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As an activity to reflect on the characteristics of our own personality – Children in Class 4 have designed a Coat of Arms for themselves.

(Hopefully some examples will follow soon!)

We talked about the Rules of Heraldry, the types of creatures/symbols and patterns used on shields and Coats of Arms.

One of the activities we tried was to describe ourselves in 3 words.

Record some of your ideas below…

WHAT THREE WORDS WOULD USE TO DESCRIBE YOURSELF?

Mr W

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This Term’s Topic – The Vikings

Posted by eastwoldblog on September 6, 2010

Welcome back!

I hope that you have had an enjoyable and restful Summer Holiday and are ready to get back into the swing of the new term!

Hopefully there will be lots of exciting times ahead between now and Christmas and even beyond that!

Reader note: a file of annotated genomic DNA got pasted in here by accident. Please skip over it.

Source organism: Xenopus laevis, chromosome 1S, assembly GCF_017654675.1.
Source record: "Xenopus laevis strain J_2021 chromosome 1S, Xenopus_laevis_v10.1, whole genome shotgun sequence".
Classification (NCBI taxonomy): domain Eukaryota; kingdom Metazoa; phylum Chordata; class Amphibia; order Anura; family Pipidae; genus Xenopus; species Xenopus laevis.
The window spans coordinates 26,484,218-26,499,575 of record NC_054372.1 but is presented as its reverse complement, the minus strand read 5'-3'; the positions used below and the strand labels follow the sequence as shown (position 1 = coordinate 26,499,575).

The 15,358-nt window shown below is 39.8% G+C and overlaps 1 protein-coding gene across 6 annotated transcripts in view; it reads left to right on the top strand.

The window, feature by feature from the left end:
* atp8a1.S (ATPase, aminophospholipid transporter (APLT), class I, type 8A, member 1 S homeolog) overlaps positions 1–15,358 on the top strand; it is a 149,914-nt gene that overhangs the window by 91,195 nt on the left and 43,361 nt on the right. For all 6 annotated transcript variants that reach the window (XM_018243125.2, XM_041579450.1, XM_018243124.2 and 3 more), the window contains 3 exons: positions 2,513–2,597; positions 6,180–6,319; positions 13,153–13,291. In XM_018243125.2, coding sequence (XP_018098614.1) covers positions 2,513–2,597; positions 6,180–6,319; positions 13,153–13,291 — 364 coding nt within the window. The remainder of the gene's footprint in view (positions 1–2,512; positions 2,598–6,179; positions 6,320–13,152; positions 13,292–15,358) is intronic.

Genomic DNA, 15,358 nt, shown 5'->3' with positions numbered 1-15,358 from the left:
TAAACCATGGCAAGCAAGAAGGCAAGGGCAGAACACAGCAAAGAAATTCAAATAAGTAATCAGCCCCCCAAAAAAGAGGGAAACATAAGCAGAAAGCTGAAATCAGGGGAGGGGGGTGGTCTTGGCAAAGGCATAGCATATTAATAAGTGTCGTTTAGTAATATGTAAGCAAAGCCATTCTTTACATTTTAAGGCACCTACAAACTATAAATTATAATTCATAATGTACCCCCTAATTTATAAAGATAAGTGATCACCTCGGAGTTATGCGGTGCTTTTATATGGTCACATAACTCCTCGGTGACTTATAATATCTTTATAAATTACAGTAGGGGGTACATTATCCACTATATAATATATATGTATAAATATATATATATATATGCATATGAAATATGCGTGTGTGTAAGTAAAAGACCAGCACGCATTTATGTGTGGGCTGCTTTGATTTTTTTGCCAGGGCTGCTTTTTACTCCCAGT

A new class for some, a new teacher all!

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This term’s topic is “THE VIKINGS”

I wonder what the answers to these questions might be?

1. What do you KNOW about the Vikings?

2. What do you THINK you KNOW about the Vikings?

3. Whats would you LIKE TO KNOW about the Vikings?

Post your responses in the comments box…

I look forward to finding out your answers and your questions!

Mr W.

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The Highwayman – Alfred Noyes

Posted by eastwoldblog on April 29, 2010

Over the next couple of weeks we will be studying Classic Narrative poems like ‘The Owl and the Pussycat’, ‘The Walrus and The Carpenter’ and Alfred Noyes classic tale of thieves, romance, love, bravery and death in ‘The Highwayman’.

We will also be looking at some slightly different versions, like in this video:

The music and lyrics are by a Canadian singer/songwriter called Loreena McKennitt.